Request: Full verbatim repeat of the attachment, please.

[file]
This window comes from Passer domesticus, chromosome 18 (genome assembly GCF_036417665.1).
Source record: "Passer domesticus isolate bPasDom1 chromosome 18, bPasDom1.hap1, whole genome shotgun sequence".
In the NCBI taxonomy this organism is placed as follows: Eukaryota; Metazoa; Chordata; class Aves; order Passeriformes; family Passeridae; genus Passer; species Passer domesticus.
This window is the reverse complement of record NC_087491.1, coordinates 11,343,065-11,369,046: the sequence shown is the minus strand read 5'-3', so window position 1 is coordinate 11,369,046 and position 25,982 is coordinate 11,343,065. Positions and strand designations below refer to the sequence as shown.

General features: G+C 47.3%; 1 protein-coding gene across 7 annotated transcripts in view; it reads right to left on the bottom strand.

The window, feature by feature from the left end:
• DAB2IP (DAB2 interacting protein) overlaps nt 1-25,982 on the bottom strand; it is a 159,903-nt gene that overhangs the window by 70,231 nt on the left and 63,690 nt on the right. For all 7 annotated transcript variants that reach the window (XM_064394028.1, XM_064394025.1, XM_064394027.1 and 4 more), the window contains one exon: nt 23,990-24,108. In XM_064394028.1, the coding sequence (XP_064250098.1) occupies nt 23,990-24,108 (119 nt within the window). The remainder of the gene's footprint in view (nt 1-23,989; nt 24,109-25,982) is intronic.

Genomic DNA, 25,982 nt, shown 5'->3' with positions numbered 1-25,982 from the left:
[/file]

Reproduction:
This window comes from Passer domesticus, chromosome 18 (genome assembly GCF_036417665.1).
Source record: "Passer domesticus isolate bPasDom1 chromosome 18, bPasDom1.hap1, whole genome shotgun sequence".
In the NCBI taxonomy this organism is placed as follows: Eukaryota; Metazoa; Chordata; class Aves; order Passeriformes; family Passeridae; genus Passer; species Passer domesticus.
This window is the reverse complement of record NC_087491.1, coordinates 11,343,065-11,369,046: the sequence shown is the minus strand read 5'-3', so window position 1 is coordinate 11,369,046 and position 25,982 is coordinate 11,343,065. Positions and strand designations below refer to the sequence as shown.

General features: G+C 47.3%; 1 protein-coding gene across 7 annotated transcripts in view; it reads right to left on the bottom strand.

The window, feature by feature from the left end:
• DAB2IP (DAB2 interacting protein) overlaps nt 1-25,982 on the bottom strand; it is a 159,903-nt gene that overhangs the window by 70,231 nt on the left and 63,690 nt on the right. For all 7 annotated transcript variants that reach the window (XM_064394028.1, XM_064394025.1, XM_064394027.1 and 4 more), the window contains one exon: nt 23,990-24,108. In XM_064394028.1, the coding sequence (XP_064250098.1) occupies nt 23,990-24,108 (119 nt within the window). The remainder of the gene's footprint in view (nt 1-23,989; nt 24,109-25,982) is intronic.

Genomic DNA, 25,982 nt, shown 5'->3' with positions numbered 1-25,982 from the left: